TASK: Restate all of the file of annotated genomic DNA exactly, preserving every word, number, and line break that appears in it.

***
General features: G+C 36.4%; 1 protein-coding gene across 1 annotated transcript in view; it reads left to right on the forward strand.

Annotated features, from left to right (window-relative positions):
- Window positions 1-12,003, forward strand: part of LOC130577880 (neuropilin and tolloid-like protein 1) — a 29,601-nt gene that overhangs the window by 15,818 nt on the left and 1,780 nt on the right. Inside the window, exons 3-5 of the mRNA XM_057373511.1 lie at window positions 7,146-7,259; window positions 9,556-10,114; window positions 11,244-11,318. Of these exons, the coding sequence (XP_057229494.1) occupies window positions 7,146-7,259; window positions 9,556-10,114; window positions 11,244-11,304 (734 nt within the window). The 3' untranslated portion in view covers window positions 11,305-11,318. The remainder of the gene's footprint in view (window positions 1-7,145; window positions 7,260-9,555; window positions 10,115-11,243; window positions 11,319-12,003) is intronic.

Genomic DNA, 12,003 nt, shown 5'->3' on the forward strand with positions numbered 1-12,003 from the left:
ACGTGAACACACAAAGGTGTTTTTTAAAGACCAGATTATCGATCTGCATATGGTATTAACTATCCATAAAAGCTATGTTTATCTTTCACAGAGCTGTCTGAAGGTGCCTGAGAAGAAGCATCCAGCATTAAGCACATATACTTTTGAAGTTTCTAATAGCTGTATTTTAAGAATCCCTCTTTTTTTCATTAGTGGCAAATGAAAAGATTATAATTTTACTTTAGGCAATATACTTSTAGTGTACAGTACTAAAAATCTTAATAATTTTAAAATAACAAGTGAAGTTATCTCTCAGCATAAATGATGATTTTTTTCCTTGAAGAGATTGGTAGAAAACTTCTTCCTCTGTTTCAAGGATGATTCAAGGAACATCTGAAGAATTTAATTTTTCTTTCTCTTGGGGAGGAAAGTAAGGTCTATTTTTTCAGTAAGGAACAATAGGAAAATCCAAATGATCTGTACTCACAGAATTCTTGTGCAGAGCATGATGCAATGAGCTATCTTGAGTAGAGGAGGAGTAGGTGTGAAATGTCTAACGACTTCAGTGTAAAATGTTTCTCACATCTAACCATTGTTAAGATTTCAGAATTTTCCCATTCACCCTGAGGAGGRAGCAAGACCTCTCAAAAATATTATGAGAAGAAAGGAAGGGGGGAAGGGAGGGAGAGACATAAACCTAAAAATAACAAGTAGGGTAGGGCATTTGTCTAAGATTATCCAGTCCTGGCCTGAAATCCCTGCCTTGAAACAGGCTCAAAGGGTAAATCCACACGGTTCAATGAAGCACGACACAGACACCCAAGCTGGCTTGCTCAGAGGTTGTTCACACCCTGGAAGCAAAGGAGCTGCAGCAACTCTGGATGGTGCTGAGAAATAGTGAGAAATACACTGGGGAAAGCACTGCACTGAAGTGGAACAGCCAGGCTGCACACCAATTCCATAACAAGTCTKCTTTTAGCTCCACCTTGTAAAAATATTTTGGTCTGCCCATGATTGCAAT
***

General features: G+C 36.4%; 1 protein-coding gene across 1 annotated transcript in view; it reads left to right on the forward strand.

Annotated features, from left to right (window-relative positions):
- Window positions 1-12,003, forward strand: part of LOC130577880 (neuropilin and tolloid-like protein 1) — a 29,601-nt gene that overhangs the window by 15,818 nt on the left and 1,780 nt on the right. Inside the window, exons 3-5 of the mRNA XM_057373511.1 lie at window positions 7,146-7,259; window positions 9,556-10,114; window positions 11,244-11,318. Of these exons, the coding sequence (XP_057229494.1) occupies window positions 7,146-7,259; window positions 9,556-10,114; window positions 11,244-11,304 (734 nt within the window). The 3' untranslated portion in view covers window positions 11,305-11,318. The remainder of the gene's footprint in view (window positions 1-7,145; window positions 7,260-9,555; window positions 10,115-11,243; window positions 11,319-12,003) is intronic.

Genomic DNA, 12,003 nt, shown 5'->3' on the forward strand with positions numbered 1-12,003 from the left:
ACGTGAACACACAAAGGTGTTTTTTAAAGACCAGATTATCGATCTGCATATGGTATTAACTATCCATAAAAGCTATGTTTATCTTTCACAGAGCTGTCTGAAGGTGCCTGAGAAGAAGCATCCAGCATTAAGCACATATACTTTTGAAGTTTCTAATAGCTGTATTTTAAGAATCCCTCTTTTTTTCATTAGTGGCAAATGAAAAGATTATAATTTTACTTTAGGCAATATACTTSTAGTGTACAGTACTAAAAATCTTAATAATTTTAAAATAACAAGTGAAGTTATCTCTCAGCATAAATGATGATTTTTTTCCTTGAAGAGATTGGTAGAAAACTTCTTCCTCTGTTTCAAGGATGATTCAAGGAACATCTGAAGAATTTAATTTTTCTTTCTCTTGGGGAGGAAAGTAAGGTCTATTTTTTCAGTAAGGAACAATAGGAAAATCCAAATGATCTGTACTCACAGAATTCTTGTGCAGAGCATGATGCAATGAGCTATCTTGAGTAGAGGAGGAGTAGGTGTGAAATGTCTAACGACTTCAGTGTAAAATGTTTCTCACATCTAACCATTGTTAAGATTTCAGAATTTTCCCATTCACCCTGAGGAGGRAGCAAGACCTCTCAAAAATATTATGAGAAGAAAGGAAGGGGGGAAGGGAGGGAGAGACATAAACCTAAAAATAACAAGTAGGGTAGGGCATTTGTCTAAGATTATCCAGTCCTGGCCTGAAATCCCTGCCTTGAAACAGGCTCAAAGGGTAAATCCACACGGTTCAATGAAGCACGACACAGACACCCAAGCTGGCTTGCTCAGAGGTTGTTCACACCCTGGAAGCAAAGGAGCTGCAGCAACTCTGGATGGTGCTGAGAAATAGTGAGAAATACACTGGGGAAAGCACTGCACTGAAGTGGAACAGCCAGGCTGCACACCAATTCCATAACAAGTCTKCTTTTAGCTCCACCTTGTAAAAATATTTTGGTCTGCCCATGATTGCAAT